- Avoid gut instinct – whether it’s a product, business or strategy decision, you’d better have evidence and validation in hand. Without the two, you’re letting someone else play politics without vital facts.
- Avoid being the gridlock – if you or your team lack a common product management language, consistent execution, collaboration and communications, you may be blindsided by “stealth” or unplanned projects by those with other motives.
- Avoid being valueless – visible and measurable contribution build value. Value builds credibility in product management. Without value, underlying politics will begin to question your value.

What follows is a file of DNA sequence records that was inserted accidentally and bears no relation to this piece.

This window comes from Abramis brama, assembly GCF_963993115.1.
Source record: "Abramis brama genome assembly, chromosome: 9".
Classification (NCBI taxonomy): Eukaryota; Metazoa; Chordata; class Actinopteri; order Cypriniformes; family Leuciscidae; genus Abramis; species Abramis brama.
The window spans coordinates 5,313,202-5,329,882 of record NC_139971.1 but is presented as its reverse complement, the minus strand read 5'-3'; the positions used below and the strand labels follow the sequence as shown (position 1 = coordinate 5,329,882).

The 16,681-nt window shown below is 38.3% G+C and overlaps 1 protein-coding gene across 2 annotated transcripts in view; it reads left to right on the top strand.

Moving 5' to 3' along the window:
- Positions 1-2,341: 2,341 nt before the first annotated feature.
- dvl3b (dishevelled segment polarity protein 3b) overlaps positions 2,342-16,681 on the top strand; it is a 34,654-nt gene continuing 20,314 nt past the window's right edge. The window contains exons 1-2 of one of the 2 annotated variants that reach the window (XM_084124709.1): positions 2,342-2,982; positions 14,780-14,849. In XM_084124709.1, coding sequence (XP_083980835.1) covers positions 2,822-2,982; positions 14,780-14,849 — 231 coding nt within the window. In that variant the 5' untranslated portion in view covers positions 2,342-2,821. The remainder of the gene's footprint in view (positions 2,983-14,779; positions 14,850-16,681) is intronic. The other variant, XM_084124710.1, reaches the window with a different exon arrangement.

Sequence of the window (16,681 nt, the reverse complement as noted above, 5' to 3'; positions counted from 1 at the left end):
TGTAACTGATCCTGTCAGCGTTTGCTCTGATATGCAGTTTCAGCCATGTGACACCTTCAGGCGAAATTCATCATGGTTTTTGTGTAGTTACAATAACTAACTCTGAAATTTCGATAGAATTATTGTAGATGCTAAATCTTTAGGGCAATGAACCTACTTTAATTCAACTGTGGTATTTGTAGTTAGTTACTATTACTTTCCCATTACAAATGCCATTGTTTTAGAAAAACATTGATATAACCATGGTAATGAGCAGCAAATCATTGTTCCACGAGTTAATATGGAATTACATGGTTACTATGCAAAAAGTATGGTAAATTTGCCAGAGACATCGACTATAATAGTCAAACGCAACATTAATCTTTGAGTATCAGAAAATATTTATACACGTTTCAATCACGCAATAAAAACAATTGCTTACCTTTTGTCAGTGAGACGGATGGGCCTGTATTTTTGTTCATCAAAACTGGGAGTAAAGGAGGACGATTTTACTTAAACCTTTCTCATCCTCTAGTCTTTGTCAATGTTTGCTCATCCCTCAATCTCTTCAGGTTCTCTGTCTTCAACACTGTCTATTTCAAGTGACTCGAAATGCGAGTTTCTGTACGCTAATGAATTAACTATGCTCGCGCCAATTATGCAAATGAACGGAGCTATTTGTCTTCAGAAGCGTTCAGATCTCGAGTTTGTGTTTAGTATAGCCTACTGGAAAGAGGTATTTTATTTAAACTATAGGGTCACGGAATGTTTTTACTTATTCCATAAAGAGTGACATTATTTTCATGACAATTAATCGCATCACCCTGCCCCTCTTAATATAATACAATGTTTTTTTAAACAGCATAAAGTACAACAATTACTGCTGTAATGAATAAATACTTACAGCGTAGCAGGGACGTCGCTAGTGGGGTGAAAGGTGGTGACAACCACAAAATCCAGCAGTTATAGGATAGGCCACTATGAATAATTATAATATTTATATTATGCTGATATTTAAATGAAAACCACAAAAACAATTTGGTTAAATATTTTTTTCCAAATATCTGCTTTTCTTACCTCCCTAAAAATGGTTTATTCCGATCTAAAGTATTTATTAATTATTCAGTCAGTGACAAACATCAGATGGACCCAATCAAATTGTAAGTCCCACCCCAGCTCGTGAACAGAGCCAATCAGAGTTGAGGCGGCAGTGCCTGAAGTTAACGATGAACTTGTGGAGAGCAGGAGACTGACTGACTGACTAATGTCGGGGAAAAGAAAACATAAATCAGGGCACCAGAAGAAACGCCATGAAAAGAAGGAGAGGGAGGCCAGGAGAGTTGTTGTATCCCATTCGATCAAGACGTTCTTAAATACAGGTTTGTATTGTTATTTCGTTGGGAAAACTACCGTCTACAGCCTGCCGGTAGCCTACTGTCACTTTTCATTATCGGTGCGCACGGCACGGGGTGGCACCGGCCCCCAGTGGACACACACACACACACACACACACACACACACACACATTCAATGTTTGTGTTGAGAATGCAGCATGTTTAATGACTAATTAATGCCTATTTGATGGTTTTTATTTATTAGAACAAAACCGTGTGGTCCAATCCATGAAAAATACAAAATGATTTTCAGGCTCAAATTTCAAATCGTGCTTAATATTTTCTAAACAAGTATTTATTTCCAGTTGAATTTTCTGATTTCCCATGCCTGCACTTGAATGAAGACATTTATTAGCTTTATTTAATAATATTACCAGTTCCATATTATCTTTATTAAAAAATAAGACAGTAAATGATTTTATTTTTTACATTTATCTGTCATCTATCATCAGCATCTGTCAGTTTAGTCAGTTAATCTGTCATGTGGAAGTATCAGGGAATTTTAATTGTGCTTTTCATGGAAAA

The list could go on, but there are things we should do. They include:
- Find ways to build value and credibility in product management and use this to fight how ignoring facts can damage the organization.
- Stay connected. Keeping your head down isn’t a smart alternative to self-preservation.
- Keep conversations open, honest and constructive. Every discussion and meeting needs an agenda, purpose and focus.
If you can’t make it, we’ll post the session and others will post via Twitter. Next week, I’ll bring more thoughts and insight to The Politics of Product Management.
In the meantime, check out these great links:
Company Politics are Counterproductive from a USA Today article 1994